While many of our economic activities respond to our day-to-day actions, many also involve a future. The mountain sign, of course, warned of eternity. In terms of finances, we’re more likely to think of more short-term futures: bills coming due, certificates of deposit, growth of our savings, paying off the mortgage, college tuition and board for our children, or even retirement – all topics you could place on the agenda of your money-discussion circle.

While my earlier postings examine interactions with money focused on our differing personal experiences, I’ve also wanted to keep us from becoming overwhelmed by forces beyond our control. Sooner or later, however, we do open out beyond our private enclave. We cannot become entrapped by despair as we look at the condition of the world – the poverty, physical suffering, health coverage, crime, warfare, pollution, global warming, racial and sexual inequalities, abuses of every stripe. We are in this world, and are called to respond, however feeble our efforts appear.

Our faith communities are one place we can do some broad-horizon thinking about coping together with the inevitable changes we’ll be facing. Our cherished values will be essential in addressing whatever lies ahead. For a number of years, midweek presentations in our meetinghouse considered the aspects of creating a more peaceful, more sustainable world and examined issues as far-ranging as energy use, water resources, banking and monetary policy, militarization and arms trade, theocracy and fundamentalism in public policy, minority rights, AIDS and other epidemics, and transportation. Sometimes, seemingly small responses, such as microlending or fair-trade coffee and tea purchases, have enormous impacts. The results of a small lasagna dinner our youth group put on – four or five pans cooked in our kitchen at home – wound up feeding 250 orphans in Kenya three meals a day for two weeks. Not a bad tradeoff.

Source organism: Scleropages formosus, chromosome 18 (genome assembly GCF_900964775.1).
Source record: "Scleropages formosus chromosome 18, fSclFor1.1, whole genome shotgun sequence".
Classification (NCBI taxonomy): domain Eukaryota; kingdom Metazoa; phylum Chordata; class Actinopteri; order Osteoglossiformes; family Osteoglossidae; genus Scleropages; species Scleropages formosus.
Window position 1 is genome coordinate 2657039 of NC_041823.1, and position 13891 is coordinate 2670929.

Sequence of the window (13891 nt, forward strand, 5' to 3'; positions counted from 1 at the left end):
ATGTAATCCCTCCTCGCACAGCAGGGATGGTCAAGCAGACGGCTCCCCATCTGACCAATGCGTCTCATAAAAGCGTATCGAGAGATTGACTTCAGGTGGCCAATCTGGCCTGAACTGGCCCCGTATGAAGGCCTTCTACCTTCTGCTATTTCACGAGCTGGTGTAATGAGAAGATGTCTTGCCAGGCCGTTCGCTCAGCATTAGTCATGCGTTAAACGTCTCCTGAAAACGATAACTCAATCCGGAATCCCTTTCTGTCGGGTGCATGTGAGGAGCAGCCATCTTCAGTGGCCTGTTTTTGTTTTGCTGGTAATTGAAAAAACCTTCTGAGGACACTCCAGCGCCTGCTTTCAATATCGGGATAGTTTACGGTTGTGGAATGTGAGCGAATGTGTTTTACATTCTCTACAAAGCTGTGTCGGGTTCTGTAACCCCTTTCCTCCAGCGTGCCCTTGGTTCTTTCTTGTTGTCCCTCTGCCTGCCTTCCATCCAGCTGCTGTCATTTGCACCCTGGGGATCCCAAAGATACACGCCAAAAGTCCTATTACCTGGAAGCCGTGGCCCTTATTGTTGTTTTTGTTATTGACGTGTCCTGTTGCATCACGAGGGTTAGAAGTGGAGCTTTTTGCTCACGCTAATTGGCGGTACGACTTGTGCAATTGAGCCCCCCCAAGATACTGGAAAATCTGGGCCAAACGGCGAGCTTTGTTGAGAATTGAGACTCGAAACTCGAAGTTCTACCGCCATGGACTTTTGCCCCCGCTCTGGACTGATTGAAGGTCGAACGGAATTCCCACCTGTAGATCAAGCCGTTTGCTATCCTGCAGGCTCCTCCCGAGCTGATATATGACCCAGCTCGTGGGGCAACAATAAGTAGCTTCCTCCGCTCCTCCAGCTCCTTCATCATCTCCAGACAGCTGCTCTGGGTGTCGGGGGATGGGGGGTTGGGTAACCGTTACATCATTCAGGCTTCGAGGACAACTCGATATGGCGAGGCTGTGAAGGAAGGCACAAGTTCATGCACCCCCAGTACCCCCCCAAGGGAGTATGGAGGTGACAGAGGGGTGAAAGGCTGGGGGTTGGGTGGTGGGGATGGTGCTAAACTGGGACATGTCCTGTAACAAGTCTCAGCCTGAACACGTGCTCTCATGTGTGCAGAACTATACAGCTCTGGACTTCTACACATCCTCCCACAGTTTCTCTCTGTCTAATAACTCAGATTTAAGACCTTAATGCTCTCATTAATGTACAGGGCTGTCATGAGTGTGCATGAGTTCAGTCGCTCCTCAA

In a series of lectures based on the New Testament epistles of Paul, Brian Drayton once argued that contemporary Christians need to develop a theology of, among other things, insurance; health care as a right, instead of a privilege or commodity; the private ownership of capital property, versus lifetime stewardship; television and other instruments of mass culture; telephones; statistically-based solutions to human needs and the use of economies-of-scale that economize only on money; a rejection of the commodification of children, and school systems that are based mostly on a factory or delivery-system model of learning, rather than on a vision of children as unfolding spiritual, emotional, and physical beings situated in their communities; the nature of work and labor; race and class relations. Updating his list, he would no doubt include computers, Internet, broadband and television cable access, online commerce, and cell-phones to the list.

Dealing with money is ultimately an act of trust, having as much value as we, as a society, put into it – like our government itself. If there is a social contract of government, as our nation’s founders believed, then what is the unwritten contract of wealth? What are its responsibilities? Am I my brother’s or my sister’s keeper?

The answers have been there all along, even though most people have tried to ignore them. But there have always been a few prophetic voices, standing to the side of the mainstream. They have been urging us, in the fullest sense, of finding ways to best apply our available resources – love and compassion, as well as our cash and our possessions.

Focusing largely on personal fronts of money-related issues, as I approach it, eventually broadens into ways these impact daily encounters and then seeks recover wisdom available through the “cloud of witnesses” in our various faith traditions. Bit by bit, this close look enlarges your priorities from self and family, first, then outward through your neighborhood, schools, nation, and finally the world. Maybe you’ll even reach for the heavens.